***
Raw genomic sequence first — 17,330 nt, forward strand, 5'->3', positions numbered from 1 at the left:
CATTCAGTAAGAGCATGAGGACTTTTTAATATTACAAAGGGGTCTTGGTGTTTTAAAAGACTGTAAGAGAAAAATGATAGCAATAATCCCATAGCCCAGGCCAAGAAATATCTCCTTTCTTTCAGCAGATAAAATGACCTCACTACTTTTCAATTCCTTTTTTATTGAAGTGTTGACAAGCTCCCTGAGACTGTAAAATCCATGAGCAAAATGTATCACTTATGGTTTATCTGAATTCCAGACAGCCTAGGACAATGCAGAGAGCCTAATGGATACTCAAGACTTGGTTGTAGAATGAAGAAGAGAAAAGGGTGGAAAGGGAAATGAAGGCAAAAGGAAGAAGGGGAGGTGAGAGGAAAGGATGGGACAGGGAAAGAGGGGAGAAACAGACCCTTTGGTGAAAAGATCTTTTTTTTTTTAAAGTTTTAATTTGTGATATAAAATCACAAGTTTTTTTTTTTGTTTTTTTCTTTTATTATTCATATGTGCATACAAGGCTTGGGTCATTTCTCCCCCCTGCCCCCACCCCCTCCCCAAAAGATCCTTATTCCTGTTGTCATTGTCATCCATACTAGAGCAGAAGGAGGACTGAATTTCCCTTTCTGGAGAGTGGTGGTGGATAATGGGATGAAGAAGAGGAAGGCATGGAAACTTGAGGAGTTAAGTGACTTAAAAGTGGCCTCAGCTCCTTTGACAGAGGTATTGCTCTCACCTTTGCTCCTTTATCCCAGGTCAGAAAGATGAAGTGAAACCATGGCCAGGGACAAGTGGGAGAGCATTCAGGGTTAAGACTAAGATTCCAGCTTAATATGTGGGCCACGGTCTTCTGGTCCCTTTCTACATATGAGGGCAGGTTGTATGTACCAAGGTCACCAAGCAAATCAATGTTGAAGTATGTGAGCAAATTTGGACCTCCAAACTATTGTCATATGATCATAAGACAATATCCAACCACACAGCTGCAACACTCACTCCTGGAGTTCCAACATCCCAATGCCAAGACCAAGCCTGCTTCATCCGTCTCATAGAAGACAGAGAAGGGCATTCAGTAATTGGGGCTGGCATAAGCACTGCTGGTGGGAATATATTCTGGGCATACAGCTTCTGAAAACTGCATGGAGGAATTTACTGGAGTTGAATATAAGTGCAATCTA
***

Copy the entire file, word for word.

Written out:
Raw genomic sequence first — 17,330 nt, forward strand, 5'->3', positions numbered from 1 at the left:
CATTCAGTAAGAGCATGAGGACTTTTTAATATTACAAAGGGGTCTTGGTGTTTTAAAAGACTGTAAGAGAAAAATGATAGCAATAATCCCATAGCCCAGGCCAAGAAATATCTCCTTTCTTTCAGCAGATAAAATGACCTCACTACTTTTCAATTCCTTTTTTATTGAAGTGTTGACAAGCTCCCTGAGACTGTAAAATCCATGAGCAAAATGTATCACTTATGGTTTATCTGAATTCCAGACAGCCTAGGACAATGCAGAGAGCCTAATGGATACTCAAGACTTGGTTGTAGAATGAAGAAGAGAAAAGGGTGGAAAGGGAAATGAAGGCAAAAGGAAGAAGGGGAGGTGAGAGGAAAGGATGGGACAGGGAAAGAGGGGAGAAACAGACCCTTTGGTGAAAAGATCTTTTTTTTTTTAAAGTTTTAATTTGTGATATAAAATCACAAGTTTTTTTTTTTGTTTTTTTCTTTTATTATTCATATGTGCATACAAGGCTTGGGTCATTTCTCCCCCCTGCCCCCACCCCCTCCCCAAAAGATCCTTATTCCTGTTGTCATTGTCATCCATACTAGAGCAGAAGGAGGACTGAATTTCCCTTTCTGGAGAGTGGTGGTGGATAATGGGATGAAGAAGAGGAAGGCATGGAAACTTGAGGAGTTAAGTGACTTAAAAGTGGCCTCAGCTCCTTTGACAGAGGTATTGCTCTCACCTTTGCTCCTTTATCCCAGGTCAGAAAGATGAAGTGAAACCATGGCCAGGGACAAGTGGGAGAGCATTCAGGGTTAAGACTAAGATTCCAGCTTAATATGTGGGCCACGGTCTTCTGGTCCCTTTCTACATATGAGGGCAGGTTGTATGTACCAAGGTCACCAAGCAAATCAATGTTGAAGTATGTGAGCAAATTTGGACCTCCAAACTATTGTCATATGATCATAAGACAATATCCAACCACACAGCTGCAACACTCACTCCTGGAGTTCCAACATCCCAATGCCAAGACCAAGCCTGCTTCATCCGTCTCATAGAAGACAGAGAAGGGCATTCAGTAATTGGGGCTGGCATAAGCACTGCTGGTGGGAATATATTCTGGGCATACAGCTTCTGAAAACTGCATGGAGGAATTTACTGGAGTTGAATATAAGTGCAATCTA